In the films La Strada and Some Like it Hot, the female protagonists: Gelsomina and Sugar Kane both learn something but Gelsomina ends up dying and Sugar ends up with the typical saxophone player she was running away from in the beginning. Both characters are similar and different, and they also have a commonality when it comes to life experiences: they are mistreated by men. They find out their true journey in life, but they really end up where they started and with a bit more as well.
Gelsomina and Sugar share some of the same experiences in life. Gelsomina is mistreated by Zampano throughout their time together on the road, while Sugar has been juggled around by more than one saxophone player, who she can't seem to stay away from. Gesolmina suffers from beatings, humiliation, and plain and simple ignorance from Zampano who she follows around like a little lost puppy.
Sugar suffers from humiliation, lack of respect, and is used by the men she so willingly chooses to be with.
Gelsomina and Sugar are entertainers, each with their unique characteristics. Gelsominas' character is simple. She is innocent, childlike, simple-minded, and gentle. She is Zampanos' sidekick, playing the drum and acts as a clown. She is not accepted by Zampano, and therefore feels unaccepted by everyone else. Sugar on the other hand, has sex appeal, is sexy, voluptuous, drinks alcohol, is also simple-minded, is a singer-ukulele player, and has bad luck with everything; ending up with the "fuzzy end of the lollipop." Both of these women are searching and waiting for that acceptance they greatly feel they lack. Gelsomina believes that her destiny is to follow and stay with Zampano. She loves him and hopes that one day he will notice her and give her the acceptance she wants. Sugar is waiting for that "bi-focaled millionaire with a yacht" who will leave her with the "sweet end of the lollipop" and not abandon her. "I want mine to wear glasses . . . Men who wear glasses are so much more gentle, and sweet, and helpless. Haven't you ever noticed it? They get those weak eyes from reading - you know those long tiny little columns in the Wall Street Journal." The lessons learned by both female protagonists are that they both figured out their destiny in life. They learn this from someone none other than a man. To Gelsomina, a pebble is simply a pebble. But "the fool" assures her: "I am ignorant, but I read books. You won't believe it, everything is useful . . . this pebble for instance. . . For . . . I don't know. If I knew I'd be the Almighty who knows all. When you are born and when you die. . . Who knows? I don't know for what this pebble is useful but it must be useful. For if it's useless, everything is useless. So are the stars!" She therefore realizes that she belongs in the world. She has a purpose and it is to continue her journey in life wherever it may take her. She didn't get to feel the acceptance of Zampano, but did however achieve it. Sugar is also accepted; though not necessarily from the exact person she wanted it to be. In the closing scene: "Joe wins Sugar's affection as a renovated man [as himself with a renewed feminine side] and not as an emotionally/sexually - passive millionaire - and she finds the 'sweet end of the lollipop' -with him".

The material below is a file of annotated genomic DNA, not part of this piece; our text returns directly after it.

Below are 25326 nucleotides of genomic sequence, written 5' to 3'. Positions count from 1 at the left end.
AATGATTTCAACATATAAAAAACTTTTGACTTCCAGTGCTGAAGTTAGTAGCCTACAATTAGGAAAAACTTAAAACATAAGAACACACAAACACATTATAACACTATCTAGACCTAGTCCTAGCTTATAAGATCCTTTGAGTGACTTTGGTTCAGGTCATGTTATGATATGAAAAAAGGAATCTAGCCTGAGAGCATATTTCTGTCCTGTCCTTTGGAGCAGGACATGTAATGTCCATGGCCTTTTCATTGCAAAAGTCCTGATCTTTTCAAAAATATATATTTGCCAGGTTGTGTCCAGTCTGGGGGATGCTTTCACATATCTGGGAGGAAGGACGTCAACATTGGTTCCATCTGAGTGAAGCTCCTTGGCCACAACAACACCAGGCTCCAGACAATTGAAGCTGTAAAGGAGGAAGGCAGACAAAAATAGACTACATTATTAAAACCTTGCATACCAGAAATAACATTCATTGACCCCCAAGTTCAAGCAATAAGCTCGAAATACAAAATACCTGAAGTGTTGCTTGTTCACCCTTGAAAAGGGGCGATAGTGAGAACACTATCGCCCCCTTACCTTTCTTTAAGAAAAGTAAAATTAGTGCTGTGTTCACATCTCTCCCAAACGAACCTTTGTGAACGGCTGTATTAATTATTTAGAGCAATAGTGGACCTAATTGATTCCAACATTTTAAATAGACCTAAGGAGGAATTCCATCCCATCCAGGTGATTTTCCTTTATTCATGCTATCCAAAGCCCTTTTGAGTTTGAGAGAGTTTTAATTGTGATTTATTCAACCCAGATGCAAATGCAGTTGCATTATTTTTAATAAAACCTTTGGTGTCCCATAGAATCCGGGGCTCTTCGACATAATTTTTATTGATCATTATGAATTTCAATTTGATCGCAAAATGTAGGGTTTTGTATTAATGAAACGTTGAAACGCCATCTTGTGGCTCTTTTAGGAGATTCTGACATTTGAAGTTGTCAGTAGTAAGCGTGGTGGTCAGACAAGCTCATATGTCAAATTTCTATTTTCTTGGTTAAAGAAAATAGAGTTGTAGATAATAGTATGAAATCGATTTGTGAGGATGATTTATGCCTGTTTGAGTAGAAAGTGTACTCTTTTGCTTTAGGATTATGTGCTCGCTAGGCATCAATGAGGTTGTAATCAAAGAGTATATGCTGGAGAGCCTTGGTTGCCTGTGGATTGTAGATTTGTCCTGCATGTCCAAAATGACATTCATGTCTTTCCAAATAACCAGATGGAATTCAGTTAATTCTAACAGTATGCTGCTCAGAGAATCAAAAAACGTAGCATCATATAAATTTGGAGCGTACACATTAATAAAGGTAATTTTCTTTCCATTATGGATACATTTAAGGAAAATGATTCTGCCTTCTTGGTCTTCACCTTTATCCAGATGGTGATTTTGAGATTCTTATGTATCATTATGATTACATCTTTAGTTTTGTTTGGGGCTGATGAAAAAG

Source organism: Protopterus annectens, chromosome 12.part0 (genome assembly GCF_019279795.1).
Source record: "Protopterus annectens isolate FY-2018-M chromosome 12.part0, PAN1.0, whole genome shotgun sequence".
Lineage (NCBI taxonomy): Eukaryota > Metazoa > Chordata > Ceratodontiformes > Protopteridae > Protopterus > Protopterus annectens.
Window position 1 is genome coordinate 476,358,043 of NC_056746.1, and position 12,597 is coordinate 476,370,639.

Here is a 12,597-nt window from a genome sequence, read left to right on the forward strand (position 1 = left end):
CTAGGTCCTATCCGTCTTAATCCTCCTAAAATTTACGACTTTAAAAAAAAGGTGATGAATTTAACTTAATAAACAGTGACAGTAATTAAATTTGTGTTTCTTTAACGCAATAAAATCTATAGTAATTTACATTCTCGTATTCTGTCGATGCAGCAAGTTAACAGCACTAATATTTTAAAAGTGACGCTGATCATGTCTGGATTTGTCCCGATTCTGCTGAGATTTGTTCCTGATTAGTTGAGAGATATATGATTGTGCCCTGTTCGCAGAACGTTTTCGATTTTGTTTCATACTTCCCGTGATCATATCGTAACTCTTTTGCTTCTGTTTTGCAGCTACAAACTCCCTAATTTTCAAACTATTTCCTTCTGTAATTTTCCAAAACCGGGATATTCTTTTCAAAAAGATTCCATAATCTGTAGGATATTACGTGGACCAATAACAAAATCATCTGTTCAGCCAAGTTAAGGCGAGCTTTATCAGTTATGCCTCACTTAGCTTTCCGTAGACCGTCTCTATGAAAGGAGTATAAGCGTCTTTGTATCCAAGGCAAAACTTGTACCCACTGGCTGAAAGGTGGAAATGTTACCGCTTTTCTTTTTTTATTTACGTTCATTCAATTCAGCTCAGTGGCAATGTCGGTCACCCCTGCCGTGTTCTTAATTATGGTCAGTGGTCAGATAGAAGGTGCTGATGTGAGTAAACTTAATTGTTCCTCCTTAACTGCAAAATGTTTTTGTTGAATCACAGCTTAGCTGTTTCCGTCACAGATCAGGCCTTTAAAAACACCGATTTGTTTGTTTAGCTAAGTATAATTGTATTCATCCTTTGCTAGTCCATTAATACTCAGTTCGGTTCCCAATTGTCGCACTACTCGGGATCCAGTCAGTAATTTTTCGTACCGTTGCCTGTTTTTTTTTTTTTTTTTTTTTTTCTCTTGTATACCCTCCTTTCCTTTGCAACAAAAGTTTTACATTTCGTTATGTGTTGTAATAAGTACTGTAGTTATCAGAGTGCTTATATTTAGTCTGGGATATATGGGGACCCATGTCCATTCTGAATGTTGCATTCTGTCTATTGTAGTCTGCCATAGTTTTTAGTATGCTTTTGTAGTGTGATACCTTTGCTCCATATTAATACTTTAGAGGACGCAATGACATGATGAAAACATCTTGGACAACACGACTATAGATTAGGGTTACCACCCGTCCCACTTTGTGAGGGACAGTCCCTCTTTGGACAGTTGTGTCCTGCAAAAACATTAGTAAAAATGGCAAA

Joe: You don't want me, Sugar. I'm a liar and a phony. A saxophone player. One of those no-goodniks you keep running away from.
Sugar: I know, every time.
Joe: Sugar, do yourself a favor. Go back to where the millionaires are the sweet end of the lollipop, not the cole slaw in the face, the old socks and the squeezed-out tube of toothpaste.
Sugar: That's right. Pour it on me. Talk me out of it. (She grabs him to kiss him.) In conclusion to the education learned by the two female protagonists in La Strada and Some Like It Hot, regardless of what they learned, they still continued their journey accepted, but continuing to follow a path they both knew could be the wrong one in the end. As for Gelsomina, she continued with the bad, but made it on her own with a feeling of acceptance. Sugar continued with the usual, but felt accepted and hope that she might no longer have to runaway.